Kenya safari breaking news – Migration into the Masai Mara has started

ANNUAL MIGRATION STARTS EARLY THIS YEAR

Large numbers of zebras and wildebeest have started to pour across the common border from the Serengeti into the Masai Mara Game Reserve, bringing to life the annual spectacle of the great migration reaching its furthest point of the age old cycle of the herds following the rains and the pastures.

Reports are pouring in from several places in the Masai Mara that the leading parts of the endless columns of wildebeest and zebras have started to cross the Mara River, running a gauntlet of hungry crocodiles and other predators lying in wait for them as they come up to the river and create a giant ‘traffic jam’ piling up on the river banks and beyond before the animals can reach  and then cross the narrow section where it is possible to get over the river, up the steep banks and into ‘their promised land full of green grass’.

The spectacular crossing shown in the picture below was witnessed from the banks of the Sand and Keekorok rivers in the Masai Mara and it was learned that demand for safaris to the Masai Mara, especially the lodges located near the crossing points like Keekorok at present, has immediately sprung to life inspite of this still being the low season, so visitors can take advantage of lower rates at least until the end of June.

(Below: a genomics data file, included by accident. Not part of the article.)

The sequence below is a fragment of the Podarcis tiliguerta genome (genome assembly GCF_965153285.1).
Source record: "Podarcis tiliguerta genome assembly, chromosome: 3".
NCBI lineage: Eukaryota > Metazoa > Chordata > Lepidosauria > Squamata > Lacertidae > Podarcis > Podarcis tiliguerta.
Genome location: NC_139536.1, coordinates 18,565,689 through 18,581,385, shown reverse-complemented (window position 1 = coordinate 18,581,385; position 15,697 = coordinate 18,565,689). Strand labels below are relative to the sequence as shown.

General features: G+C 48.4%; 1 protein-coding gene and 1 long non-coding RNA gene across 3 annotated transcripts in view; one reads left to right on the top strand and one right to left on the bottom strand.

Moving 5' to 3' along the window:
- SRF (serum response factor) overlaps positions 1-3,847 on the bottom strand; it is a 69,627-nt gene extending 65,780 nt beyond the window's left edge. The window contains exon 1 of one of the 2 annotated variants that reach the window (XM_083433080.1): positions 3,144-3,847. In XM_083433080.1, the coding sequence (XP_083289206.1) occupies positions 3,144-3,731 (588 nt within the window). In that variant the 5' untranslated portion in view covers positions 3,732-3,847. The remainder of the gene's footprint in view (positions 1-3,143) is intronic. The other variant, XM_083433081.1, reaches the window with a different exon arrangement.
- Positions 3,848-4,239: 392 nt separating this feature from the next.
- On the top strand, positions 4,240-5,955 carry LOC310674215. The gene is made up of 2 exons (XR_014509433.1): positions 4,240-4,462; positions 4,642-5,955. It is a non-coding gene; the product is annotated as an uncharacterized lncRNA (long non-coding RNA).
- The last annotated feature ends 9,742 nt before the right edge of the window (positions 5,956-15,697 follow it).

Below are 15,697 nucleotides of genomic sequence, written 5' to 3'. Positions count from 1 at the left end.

The annual migration lasts normally from mid or late June or July until as late as October and even November, before the great herds return into the Serengeti and make their way to the low grass plains between the Serengeti and the Ngorongoro massif where they then all assemble to give birth to the next generation of wildebeest before once again resuming their long trek back into the Masai Mara.

This annual event is one of the greatest global wildlife attractions to witness and accounts for much of the tourism receipts in both Kenya and Tanzania, which share this natural wonder between them. GO VISIT!

(Picture courtesy of Safaritrails Kenya)

 

 

5 Comments

  1. Thanks for the update…any further updates of where the main migration has reached now….end june ?

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